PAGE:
Monday, June 20, 2016

Giving Tramadol? Check That Glucose Reading!


By Marie Rosenthal

Tramadol lowers blood glucose levels in diabetic and nondiabetic patients, according to a poster (poster 19-M) presented at the ASHP Summer Meetings in Baltimore, and health care providers should consider glucose monitoring in patients who take the pain medication.

 Tramadol, an opioid, changes the way the brain perceives pain by inhibiting serotonin and norepinephrine reuptake. It also activates opioid receptors that further inhibit painful effects. Both of these actions inhibit glucose, Larry Golightly, PharmD, a medication-use evaluation/adverse drug reaction coordinator at University of Colorado Hospital, in Aurora, explained in an interview with David Bronstein, editorial director of Pharmacy Practice News.

There have been reports of patients taking tramadol for pain requiring hospitalization because of these glucose-lowering effects, according to Dr. Golightly. “Although it is not common, their blood glucose can go low enough that they require hospitalization,” he said.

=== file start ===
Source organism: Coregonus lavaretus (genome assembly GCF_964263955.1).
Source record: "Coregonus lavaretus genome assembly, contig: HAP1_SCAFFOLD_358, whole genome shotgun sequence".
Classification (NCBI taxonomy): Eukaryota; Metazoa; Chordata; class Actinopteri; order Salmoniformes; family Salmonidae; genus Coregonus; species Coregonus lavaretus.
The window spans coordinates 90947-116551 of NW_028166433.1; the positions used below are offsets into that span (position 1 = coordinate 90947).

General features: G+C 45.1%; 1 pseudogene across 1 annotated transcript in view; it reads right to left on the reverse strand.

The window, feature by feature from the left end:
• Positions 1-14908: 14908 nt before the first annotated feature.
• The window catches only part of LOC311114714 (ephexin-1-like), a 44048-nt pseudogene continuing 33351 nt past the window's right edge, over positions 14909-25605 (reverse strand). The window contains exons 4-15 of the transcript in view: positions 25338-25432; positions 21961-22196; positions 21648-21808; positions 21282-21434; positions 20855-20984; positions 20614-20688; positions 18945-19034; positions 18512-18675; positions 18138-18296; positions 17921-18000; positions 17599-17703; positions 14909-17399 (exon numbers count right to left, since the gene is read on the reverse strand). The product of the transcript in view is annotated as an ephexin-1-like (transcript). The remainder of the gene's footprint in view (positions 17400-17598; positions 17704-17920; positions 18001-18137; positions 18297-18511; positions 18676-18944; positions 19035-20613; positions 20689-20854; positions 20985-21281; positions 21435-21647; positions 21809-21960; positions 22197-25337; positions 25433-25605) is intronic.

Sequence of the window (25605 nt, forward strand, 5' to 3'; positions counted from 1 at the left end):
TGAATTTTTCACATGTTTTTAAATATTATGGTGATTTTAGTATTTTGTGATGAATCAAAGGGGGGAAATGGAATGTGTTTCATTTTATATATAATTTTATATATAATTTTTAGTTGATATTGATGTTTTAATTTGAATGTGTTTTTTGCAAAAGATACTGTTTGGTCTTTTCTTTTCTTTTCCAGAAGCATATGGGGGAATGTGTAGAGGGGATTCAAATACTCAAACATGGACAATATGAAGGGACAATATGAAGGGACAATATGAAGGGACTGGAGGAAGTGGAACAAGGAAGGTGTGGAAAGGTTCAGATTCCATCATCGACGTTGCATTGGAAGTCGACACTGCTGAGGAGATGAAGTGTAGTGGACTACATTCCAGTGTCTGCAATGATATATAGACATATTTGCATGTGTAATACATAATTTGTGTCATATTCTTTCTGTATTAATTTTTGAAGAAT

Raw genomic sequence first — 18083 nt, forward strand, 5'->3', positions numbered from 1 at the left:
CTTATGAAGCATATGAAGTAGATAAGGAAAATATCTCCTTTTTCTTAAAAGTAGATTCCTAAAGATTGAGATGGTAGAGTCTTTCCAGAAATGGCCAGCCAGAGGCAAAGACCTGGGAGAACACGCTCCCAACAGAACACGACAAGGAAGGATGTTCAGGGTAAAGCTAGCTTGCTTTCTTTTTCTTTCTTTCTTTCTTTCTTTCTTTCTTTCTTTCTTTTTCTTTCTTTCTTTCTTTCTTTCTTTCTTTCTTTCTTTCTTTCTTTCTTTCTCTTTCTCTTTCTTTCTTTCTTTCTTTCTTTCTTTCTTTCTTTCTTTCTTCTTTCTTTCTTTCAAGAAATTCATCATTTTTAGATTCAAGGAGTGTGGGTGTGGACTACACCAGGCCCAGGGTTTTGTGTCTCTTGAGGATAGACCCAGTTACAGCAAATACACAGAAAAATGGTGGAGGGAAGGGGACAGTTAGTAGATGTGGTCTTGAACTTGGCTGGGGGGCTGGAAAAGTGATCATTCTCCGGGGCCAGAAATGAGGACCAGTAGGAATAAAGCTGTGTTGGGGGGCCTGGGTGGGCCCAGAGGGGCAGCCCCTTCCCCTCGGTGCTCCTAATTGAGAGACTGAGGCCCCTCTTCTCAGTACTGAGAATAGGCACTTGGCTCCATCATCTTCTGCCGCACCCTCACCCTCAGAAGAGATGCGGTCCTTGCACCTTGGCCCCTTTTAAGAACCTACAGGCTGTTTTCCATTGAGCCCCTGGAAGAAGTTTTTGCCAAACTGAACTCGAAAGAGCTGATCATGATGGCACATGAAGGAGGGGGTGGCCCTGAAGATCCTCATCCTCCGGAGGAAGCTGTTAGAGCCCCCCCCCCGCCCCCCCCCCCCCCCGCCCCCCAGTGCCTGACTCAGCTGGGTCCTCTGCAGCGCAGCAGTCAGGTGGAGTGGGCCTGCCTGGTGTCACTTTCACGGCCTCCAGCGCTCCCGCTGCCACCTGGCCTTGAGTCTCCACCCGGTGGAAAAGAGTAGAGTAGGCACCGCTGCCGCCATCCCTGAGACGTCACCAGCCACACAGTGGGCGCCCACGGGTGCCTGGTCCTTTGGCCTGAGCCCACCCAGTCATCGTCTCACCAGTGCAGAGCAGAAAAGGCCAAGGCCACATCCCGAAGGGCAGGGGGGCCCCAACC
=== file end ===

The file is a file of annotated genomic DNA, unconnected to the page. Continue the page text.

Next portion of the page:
“Our purpose of doing this was seeing if this was occurring in our patients who were already in the hospital. And it looks like it was,” he said.

In this retrospective review, they found 2,927 patients who received tramadol during a three-year review. The patients were included in the review if they had blood or plasma glucose concentrations measured at least twice within five days of receiving tramadol.

They found that hypoglycemia was reported in the chart of 22 of 47 patients with type 1 diabetes; 113 of 673 patients with type 3 diabetes; and 103 of 2,207 patients without diabetes.

“Diabetic patients appear to be much more susceptible to the effects of the medication than others. Almost 20%, or one in five, diabetic patients who received tramadol developed at least one episode of hyperglycemia,” Dr. Golightly said.

“Almost 5% of our nondiabetic patients developed at least one hypoglycemic episode within the first five days after the drug is administered,” he added.
There is a possibility that low glucose readings in diabetic patients are being attributed to the patient’s condition, rather than the drug, he said. “We can’t prove it with these data, but I think that is exactly what is happening.”
He added that providers might consider monitoring blood glucose regardless of diabetes status in patients taking tramadol.

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Source: Pharmacy Practice News (PPN)

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